When you teach world history you can’t skip Asian art and unfortunately, too many teachers do. I get it. Americans really are not exposed to it and most history teachers took very few if any Asian history courses. Here is the perfect resource to help you get started on your journey of learning, teaching, and loving Asian art.
Tournament of Asian Arts
This resource grew out of my Tournament of Technology game that I created in the build-up of the biggest sporting tournament in late winter/early spring. I developed the Tournament of the Arts but honestly was scared that students would always eliminate the Asian arts for the simple fact that they don’t know it.
- 12 paintings, artists, and art movements
- 8 books and authors
- 16 pieces of architecture
Sure, there are plenty of Asian paintings, artists, and artistic movements that deserve to be discussed but I had to narrow down to the most important for high school history students. These paintings, artists, movements, books, authors, and architecture are all world-famous and are often included in the curriculum and standardized testing. In other words, I’ve done the work for you: this is what students need to know!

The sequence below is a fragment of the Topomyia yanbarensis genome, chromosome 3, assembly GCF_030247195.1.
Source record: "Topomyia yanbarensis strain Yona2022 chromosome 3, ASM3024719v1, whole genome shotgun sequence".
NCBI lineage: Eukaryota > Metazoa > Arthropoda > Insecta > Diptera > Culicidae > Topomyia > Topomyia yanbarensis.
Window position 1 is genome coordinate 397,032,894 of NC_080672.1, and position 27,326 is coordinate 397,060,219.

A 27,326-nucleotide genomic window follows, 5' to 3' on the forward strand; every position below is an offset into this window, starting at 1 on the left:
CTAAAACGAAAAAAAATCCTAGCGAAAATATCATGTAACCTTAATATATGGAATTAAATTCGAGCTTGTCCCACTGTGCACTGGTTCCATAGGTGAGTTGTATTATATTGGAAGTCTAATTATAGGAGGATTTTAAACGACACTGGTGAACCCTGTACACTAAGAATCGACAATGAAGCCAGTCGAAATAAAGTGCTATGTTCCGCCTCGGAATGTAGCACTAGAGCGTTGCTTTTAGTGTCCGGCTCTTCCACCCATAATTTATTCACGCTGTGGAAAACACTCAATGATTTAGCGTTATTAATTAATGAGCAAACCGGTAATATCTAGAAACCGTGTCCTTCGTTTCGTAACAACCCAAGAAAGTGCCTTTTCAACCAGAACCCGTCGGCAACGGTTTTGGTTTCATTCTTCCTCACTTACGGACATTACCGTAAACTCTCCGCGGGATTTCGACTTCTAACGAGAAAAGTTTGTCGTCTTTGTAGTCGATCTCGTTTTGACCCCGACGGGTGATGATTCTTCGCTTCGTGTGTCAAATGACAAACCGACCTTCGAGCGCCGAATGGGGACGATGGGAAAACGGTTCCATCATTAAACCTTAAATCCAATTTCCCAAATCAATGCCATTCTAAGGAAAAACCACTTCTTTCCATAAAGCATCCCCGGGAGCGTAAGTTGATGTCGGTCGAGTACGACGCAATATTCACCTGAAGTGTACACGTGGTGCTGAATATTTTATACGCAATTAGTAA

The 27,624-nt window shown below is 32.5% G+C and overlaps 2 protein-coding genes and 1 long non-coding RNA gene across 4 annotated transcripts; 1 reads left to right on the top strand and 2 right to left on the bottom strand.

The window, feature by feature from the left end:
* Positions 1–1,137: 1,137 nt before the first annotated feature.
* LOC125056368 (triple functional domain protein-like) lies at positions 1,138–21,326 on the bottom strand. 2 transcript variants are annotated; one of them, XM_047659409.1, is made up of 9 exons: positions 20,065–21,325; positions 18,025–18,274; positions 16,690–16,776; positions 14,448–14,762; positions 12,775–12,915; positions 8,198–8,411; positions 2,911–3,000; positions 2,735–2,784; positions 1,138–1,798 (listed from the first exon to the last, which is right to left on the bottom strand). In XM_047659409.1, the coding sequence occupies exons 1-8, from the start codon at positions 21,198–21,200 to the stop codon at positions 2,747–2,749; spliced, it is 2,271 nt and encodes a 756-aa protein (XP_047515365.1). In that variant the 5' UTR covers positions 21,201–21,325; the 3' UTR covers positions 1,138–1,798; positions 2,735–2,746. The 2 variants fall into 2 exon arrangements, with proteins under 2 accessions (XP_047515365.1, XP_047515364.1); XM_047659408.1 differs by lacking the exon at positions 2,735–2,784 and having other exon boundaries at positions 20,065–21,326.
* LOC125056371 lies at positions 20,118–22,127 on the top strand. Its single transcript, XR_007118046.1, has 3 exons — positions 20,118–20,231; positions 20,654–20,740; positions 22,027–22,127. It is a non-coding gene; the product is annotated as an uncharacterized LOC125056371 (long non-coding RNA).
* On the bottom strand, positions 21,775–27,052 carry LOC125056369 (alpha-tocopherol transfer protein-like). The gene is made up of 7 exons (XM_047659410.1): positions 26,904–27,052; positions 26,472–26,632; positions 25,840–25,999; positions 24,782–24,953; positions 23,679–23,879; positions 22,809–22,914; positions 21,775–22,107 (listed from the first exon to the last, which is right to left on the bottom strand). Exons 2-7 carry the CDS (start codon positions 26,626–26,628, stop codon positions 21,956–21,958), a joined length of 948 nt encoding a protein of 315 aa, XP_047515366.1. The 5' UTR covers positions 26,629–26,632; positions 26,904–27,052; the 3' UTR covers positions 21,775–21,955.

I am not going to profess to be an Asian art expert (I’m not a European art expert) and neither are your students. That’s why I included a research page for you to print for your students. Have them do the research on each piece in the tournament.
I have NOT included images or excerpts of the prompts because this is a tournament game, not an art lesson. I really feel it is best to have students spend two or three class periods engaged in their own research and discussion amongst themselves about the prompts.
How to Use
Set up your tournament board by shuffling the prompts so they are in random order and place 16 prompts on one side of your whiteboard and another 16 prompts on the other side. This should look exactly like any other sports tournament bracket.
Split your students into pairs (my recommendation) or small groups and have them research each pairing. Use the included research pages if you wish to help students know what they are looking for. Using classroom computers or their own phones they should be researching each piece of art. Amongst themselves have them debate and decide which was more important.
To hold them accountable for their research you can have them present their winner(s) to the class with their justification. Make it a short presentation.
This process will take at least two days to complete.
I also like the idea of splitting this up over the course of a month(ish). Maybe every Friday for a month. Or when I taught in Florida we had short-day Wednesdays and I was always searching for something interesting to fill those days. I hated trying to fit in a regular lesson during a shortened class period. This would fill a couple of Wednesdays.
Here are a few of the prompts:
- Girl with Flower by To Ngoc Van
- The Great Wave Off Kanagawa
- Jeong Seon
- Poem of Mulan
- Tale of Genji
- Potala Palace
- Red Fort
Click on the images below to see them in my TpT store.
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